In the summer of 1995 in British Colombia interior, Ts’petan defenders and the Royal Canadian Mounted Police had a standoff over a land dispute that resulted in one of the largest and most costly operations in Canadian military history. For years prior to the incident, indigenous groups gathered every July for the Sun Dance ceremony on land owned by rancher Lyle James. James was at first accommodating the ceremony, but that changed in 1995 when preparing for the ceremony, the group mounted a fence to keep James cattle out of the ceremonial ground. James and his (allegedly racist and confrontational) farm hands served an eviction notice to the Sun Dancers, not allowing them to hold their annual ceremony.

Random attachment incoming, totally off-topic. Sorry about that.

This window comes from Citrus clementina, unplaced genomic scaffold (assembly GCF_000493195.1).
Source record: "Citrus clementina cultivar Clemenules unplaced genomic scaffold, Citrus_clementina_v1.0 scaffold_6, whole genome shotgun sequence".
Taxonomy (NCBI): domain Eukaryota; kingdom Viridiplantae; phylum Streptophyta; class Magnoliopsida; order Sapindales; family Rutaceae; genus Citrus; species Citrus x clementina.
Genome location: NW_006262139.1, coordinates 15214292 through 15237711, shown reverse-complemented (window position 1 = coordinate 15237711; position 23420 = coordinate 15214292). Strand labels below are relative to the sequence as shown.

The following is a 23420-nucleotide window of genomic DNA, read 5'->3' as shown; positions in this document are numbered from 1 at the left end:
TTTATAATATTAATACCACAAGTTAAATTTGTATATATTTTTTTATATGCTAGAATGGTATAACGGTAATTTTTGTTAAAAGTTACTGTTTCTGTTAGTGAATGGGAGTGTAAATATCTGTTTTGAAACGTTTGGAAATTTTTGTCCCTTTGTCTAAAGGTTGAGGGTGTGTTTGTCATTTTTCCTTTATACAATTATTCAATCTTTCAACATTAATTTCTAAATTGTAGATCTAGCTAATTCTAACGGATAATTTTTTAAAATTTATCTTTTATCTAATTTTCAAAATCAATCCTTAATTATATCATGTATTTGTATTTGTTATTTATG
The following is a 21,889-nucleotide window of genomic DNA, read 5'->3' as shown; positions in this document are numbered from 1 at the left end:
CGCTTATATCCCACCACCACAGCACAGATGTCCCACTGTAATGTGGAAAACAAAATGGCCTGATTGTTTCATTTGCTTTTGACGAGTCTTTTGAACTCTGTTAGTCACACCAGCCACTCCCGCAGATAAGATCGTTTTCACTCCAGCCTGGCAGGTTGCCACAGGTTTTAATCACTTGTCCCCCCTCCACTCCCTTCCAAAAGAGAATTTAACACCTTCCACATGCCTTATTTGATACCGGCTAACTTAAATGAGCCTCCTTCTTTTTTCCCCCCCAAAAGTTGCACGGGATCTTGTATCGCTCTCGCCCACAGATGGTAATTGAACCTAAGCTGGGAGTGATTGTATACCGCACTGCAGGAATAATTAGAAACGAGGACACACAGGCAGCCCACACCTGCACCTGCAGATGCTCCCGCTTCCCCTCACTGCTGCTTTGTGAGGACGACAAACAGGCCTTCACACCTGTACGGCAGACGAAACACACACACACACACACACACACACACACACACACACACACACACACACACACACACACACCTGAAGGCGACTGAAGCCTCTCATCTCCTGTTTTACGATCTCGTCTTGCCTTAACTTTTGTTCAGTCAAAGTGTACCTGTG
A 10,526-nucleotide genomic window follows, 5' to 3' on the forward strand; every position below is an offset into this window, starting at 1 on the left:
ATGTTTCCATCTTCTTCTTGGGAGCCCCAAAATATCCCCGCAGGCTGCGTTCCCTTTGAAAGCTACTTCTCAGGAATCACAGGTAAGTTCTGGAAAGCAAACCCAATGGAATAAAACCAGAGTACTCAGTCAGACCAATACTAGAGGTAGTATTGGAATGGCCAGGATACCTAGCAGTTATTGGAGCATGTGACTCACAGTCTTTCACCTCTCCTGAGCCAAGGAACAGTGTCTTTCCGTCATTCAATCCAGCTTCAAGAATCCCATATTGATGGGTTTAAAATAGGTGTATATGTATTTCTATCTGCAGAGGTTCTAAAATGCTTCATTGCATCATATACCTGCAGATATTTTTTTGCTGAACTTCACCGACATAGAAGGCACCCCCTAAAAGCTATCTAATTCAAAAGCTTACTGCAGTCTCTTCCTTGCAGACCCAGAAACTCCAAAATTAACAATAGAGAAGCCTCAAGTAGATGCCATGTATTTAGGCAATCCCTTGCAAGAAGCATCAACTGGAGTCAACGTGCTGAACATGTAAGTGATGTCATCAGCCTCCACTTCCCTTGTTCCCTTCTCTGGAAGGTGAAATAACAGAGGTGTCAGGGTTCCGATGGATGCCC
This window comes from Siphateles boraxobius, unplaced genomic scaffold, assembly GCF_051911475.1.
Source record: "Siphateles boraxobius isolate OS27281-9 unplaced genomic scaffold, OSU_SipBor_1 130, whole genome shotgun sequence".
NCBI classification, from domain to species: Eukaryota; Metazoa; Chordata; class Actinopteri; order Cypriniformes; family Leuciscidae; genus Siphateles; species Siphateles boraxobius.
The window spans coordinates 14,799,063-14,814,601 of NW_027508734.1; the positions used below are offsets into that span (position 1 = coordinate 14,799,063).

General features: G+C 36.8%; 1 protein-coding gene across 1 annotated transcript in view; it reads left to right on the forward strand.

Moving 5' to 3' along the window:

Peace talks ensued but each side refused to budge on who rightfully owned the land. The Sun Dancers ignored the eviction notice and mounting tensions between James and the indigenous community boiled over in numerous skirmishes with James ranch hands and undercover RCMP officers. The BC Attorney General Ujjal Dosanjh took the side of Lyle James, saying he was the rightful owner of the property. To settle the dispute, the RCMP sent in an unprecedented 400+ police officers, tactical assault team members, helicopters, surveillance planes and tanks. The RCMP used a staggering 77,000 rounds of ammunition against the small group. The 31 day standoff finally ended peacefully but not after a total cost of 5.5 million dollars to Canadian tax payers.
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